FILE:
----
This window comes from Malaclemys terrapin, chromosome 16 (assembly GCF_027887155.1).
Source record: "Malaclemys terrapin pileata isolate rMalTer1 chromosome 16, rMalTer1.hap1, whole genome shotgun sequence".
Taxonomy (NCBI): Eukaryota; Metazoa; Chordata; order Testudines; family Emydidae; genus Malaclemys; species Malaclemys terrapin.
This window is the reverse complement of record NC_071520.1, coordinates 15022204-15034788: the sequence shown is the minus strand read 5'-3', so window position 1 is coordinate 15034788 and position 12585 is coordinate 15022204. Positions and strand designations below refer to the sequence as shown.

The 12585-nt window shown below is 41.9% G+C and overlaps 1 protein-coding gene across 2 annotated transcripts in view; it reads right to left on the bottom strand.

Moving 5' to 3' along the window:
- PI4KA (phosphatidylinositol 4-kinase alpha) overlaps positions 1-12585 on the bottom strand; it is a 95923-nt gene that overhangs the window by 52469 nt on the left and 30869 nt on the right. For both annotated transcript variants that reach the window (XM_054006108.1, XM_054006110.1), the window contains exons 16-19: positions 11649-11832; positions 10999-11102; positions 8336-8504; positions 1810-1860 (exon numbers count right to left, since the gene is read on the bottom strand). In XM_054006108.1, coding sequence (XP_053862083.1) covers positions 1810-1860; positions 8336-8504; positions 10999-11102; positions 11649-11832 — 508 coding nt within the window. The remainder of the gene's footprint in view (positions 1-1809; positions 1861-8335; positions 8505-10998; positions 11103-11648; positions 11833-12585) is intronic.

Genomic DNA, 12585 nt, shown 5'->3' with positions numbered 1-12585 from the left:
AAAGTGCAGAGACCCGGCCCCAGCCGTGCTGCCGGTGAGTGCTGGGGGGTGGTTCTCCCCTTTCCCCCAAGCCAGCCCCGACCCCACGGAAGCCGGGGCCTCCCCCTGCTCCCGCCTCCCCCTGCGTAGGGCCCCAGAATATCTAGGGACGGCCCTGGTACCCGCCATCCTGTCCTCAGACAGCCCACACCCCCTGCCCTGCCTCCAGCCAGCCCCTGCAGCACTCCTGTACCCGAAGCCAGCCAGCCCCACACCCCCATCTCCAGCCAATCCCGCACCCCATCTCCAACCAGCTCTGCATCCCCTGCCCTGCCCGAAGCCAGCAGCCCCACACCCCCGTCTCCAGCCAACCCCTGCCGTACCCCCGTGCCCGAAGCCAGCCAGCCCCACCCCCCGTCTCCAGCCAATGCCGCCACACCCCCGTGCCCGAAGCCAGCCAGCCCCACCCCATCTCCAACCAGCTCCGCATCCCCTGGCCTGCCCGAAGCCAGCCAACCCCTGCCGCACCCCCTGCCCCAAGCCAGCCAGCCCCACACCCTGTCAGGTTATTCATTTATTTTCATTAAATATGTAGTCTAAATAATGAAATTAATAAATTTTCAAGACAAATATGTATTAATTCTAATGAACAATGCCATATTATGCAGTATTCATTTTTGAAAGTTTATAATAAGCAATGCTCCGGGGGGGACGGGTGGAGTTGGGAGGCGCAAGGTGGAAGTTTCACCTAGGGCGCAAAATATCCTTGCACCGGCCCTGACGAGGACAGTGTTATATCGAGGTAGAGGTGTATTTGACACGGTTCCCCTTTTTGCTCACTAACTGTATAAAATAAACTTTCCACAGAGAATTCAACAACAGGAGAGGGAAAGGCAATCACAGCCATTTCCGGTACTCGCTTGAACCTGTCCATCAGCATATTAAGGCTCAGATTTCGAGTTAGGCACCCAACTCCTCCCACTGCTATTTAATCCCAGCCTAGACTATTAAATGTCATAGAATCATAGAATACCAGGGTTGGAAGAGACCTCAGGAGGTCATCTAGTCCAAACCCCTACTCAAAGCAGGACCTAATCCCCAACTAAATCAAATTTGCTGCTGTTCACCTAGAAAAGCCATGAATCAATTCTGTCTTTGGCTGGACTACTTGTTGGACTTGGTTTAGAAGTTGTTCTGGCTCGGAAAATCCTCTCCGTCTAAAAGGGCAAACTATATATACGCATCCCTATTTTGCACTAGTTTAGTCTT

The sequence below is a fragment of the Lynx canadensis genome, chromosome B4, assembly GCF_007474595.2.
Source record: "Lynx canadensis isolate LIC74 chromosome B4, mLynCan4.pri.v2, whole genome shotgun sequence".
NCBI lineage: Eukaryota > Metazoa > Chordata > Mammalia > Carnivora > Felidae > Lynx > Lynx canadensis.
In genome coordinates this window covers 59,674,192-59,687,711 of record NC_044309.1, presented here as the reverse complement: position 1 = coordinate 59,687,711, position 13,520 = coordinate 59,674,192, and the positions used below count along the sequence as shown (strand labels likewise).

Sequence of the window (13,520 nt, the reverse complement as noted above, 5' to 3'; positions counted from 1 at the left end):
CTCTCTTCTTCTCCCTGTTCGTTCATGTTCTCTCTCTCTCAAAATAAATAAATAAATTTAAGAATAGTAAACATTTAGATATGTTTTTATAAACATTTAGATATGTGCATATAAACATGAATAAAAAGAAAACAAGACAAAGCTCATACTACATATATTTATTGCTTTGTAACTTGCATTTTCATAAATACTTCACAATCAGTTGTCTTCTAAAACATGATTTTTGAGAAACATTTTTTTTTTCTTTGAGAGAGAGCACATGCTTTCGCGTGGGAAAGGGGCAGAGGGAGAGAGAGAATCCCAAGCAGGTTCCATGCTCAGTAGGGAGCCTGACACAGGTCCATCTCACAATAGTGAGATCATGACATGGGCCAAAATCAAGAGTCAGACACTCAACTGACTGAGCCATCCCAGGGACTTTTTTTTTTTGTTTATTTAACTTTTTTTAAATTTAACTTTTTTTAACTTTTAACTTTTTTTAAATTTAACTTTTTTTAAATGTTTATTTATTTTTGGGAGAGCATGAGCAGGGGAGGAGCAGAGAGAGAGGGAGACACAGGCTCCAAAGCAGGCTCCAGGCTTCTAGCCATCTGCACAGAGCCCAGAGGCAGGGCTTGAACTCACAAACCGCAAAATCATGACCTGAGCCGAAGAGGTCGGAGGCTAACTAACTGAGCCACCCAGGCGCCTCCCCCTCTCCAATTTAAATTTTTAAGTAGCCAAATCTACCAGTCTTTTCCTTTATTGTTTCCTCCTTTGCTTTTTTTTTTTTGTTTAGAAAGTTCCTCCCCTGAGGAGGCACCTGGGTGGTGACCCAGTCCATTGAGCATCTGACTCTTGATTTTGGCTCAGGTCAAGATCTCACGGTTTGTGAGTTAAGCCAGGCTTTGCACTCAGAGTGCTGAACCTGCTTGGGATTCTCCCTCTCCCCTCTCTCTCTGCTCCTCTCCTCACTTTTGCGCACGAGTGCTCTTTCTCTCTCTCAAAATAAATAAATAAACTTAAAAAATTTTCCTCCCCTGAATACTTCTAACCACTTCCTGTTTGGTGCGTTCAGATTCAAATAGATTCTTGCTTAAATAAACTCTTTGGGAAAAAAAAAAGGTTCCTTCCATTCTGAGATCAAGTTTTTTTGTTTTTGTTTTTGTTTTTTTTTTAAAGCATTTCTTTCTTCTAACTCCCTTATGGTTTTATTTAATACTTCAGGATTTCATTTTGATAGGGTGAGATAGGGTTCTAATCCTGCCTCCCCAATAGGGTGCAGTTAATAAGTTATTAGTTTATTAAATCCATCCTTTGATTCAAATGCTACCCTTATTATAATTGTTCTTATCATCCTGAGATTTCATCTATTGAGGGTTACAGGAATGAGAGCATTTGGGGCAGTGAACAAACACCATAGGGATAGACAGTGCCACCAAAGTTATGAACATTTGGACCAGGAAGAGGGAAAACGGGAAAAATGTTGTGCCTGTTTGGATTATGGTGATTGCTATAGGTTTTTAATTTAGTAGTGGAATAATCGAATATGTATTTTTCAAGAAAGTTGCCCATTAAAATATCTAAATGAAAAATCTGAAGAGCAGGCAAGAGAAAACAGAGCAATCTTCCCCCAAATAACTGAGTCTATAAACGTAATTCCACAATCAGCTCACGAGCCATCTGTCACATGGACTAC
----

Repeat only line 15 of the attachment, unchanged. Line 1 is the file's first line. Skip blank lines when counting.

CTCTCTTCTTCTCCCTGTTCGTTCATGTTCTCTCTCTCTCAAAATAAATAAATAAATTTAAGAATAGTAAACATTTAGATATGTTTTTATAAACATTTAGATATGTGCATATAAACATGAATAAAAAGAAAACAAGACAAAGCTCATACTACATATATTTATTGCTTTGTAACTTGCATTTTCATAAATACTTCACAATCAGTTGTCTTCTAAAACATGATTTTTGAGAAACATTTTTTTTTTCTTTGAGAGAGAGCACATGCTTTCGCGTGGGAAAGGGGCAGAGGGAGAGAGAGAATCCCAAGCAGGTTCCATGCTCAGTAGGGAGCCTGACACAGGTCCATCTCACAATAGTGAGATCATGACATGGGCCAAAATCAAGAGTCAGACACTCAACTGACTGAGCCATCCCAGGGACTTTTTTTTTTTGTTTATTTAACTTTTTTTAAATTTAACTTTTTTTAACTTTTAACTTTTTTTAAATTTAACTTTTTTTAAATGTTTATTTATTTTTGGGAGAGCATGAGCAGGGGAGGAGCAGAGAGAGAGGGAGACACAGGCTCCAAAGCAGGCTCCAGGCTTCTAGCCATCTGCACAGAGCCCAGAGGCAGGGCTTGAACTCACAAACCGCAAAATCATGACCTGAGCCGAAGAGGTCGGAGGCTAACTAACTGAGCCACCCAGGCGCCTCCCCCTCTCCAATTTAAATTTTTAAGTAGCCAAATCTACCAGTCTTTTCCTTTATTGTTTCCTCCTTTGCTTTTTTTTTTTTGTTTAGAAAGTTCCTCCCCTGAGGAGGCACCTGGGTGGTGACCCAGTCCATTGAGCATCTGACTCTTGATTTTGGCTCAGGTCAAGATCTCACGGTTTGTGAGTTAAGCCAGGCTTTGCACTCAGAGTGCTGAACCTGCTTGGGATTCTCCCTCTCCCCTCTCTCTCTGCTCCTCTCCTCACTTTTGCGCACGAGTGCTCTTTCTCTCTCTCAAAATAAATAAATAAACTTAAAAAATTTTCCTCCCCTGAATACTTCTAACCACTTCCTGTTTGGTGCGTTCAGATTCAAATAGATTCTTGCTTAAATAAACTCTTTGGGAAAAAAAAAAGGTTCCTTCCATTCTGAGATCAAGTTTTTTTGTTTTTGTTTTTGTTTTTTTTTTAAAGCATTTCTTTCTTCTAACTCCCTTATGGTTTTATTTAATACTTCAGGATTTCATTTTGATAGGGTGAGATAGGGTTCTAATCCTGCCTCCCCAATAGGGTGCAGTTAATAAGTTATTAGTTTATTAAATCCATCCTTTGATTCAAATGCTACCCTTATTATAATTGTTCTTATCATCCTGAGATTTCATCTATTGAGGGTTACAGGAATGAGAGCATTTGGGGCAGTGAACAAACACCATAGGGATAGACAGTGCCACCAAAGTTATGAACATTTGGACCAGGAAGAGGGAAAACGGGAAAAATGTTGTGCCTGTTTGGATTATGGTGATTGCTATAGGTTTTTAATTTAGTAGTGGAATAATCGAATATGTATTTTTCAAGAAAGTTGCCCATTAAAATATCTAAATGAAAAATCTGAAGAGCAGGCAAGAGAAAACAGAGCAATCTTCCCCCAAATAACTGAGTCTATAAACGTAATTCCACAATCAGCTCACGAGCCATCTGTCACATGGACTAC